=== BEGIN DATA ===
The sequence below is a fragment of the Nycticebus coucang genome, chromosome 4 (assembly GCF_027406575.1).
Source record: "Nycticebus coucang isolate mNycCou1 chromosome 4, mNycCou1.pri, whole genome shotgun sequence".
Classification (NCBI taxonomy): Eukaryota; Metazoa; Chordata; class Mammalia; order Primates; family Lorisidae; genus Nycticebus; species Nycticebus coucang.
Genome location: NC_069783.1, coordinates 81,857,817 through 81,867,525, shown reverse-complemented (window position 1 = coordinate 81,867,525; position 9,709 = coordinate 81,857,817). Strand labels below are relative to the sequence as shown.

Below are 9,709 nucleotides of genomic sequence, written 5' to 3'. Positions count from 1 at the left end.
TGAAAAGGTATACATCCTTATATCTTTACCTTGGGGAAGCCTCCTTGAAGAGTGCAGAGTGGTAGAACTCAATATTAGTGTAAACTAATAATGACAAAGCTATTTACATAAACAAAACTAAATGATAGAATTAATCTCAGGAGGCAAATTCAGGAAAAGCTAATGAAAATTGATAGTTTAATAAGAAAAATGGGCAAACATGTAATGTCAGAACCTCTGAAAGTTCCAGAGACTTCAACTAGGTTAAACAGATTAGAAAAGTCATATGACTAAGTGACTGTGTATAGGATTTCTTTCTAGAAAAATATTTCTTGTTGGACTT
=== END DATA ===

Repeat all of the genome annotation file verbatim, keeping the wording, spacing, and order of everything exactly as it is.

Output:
The sequence below is a fragment of the Nycticebus coucang genome, chromosome 4 (assembly GCF_027406575.1).
Source record: "Nycticebus coucang isolate mNycCou1 chromosome 4, mNycCou1.pri, whole genome shotgun sequence".
Classification (NCBI taxonomy): Eukaryota; Metazoa; Chordata; class Mammalia; order Primates; family Lorisidae; genus Nycticebus; species Nycticebus coucang.
Genome location: NC_069783.1, coordinates 81,857,817 through 81,867,525, shown reverse-complemented (window position 1 = coordinate 81,867,525; position 9,709 = coordinate 81,857,817). Strand labels below are relative to the sequence as shown.

Below are 9,709 nucleotides of genomic sequence, written 5' to 3'. Positions count from 1 at the left end.
TGAAAAGGTATACATCCTTATATCTTTACCTTGGGGAAGCCTCCTTGAAGAGTGCAGAGTGGTAGAACTCAATATTAGTGTAAACTAATAATGACAAAGCTATTTACATAAACAAAACTAAATGATAGAATTAATCTCAGGAGGCAAATTCAGGAAAAGCTAATGAAAATTGATAGTTTAATAAGAAAAATGGGCAAACATGTAATGTCAGAACCTCTGAAAGTTCCAGAGACTTCAACTAGGTTAAACAGATTAGAAAAGTCATATGACTAAGTGACTGTGTATAGGATTTCTTTCTAGAAAAATATTTCTTGTTGGACTT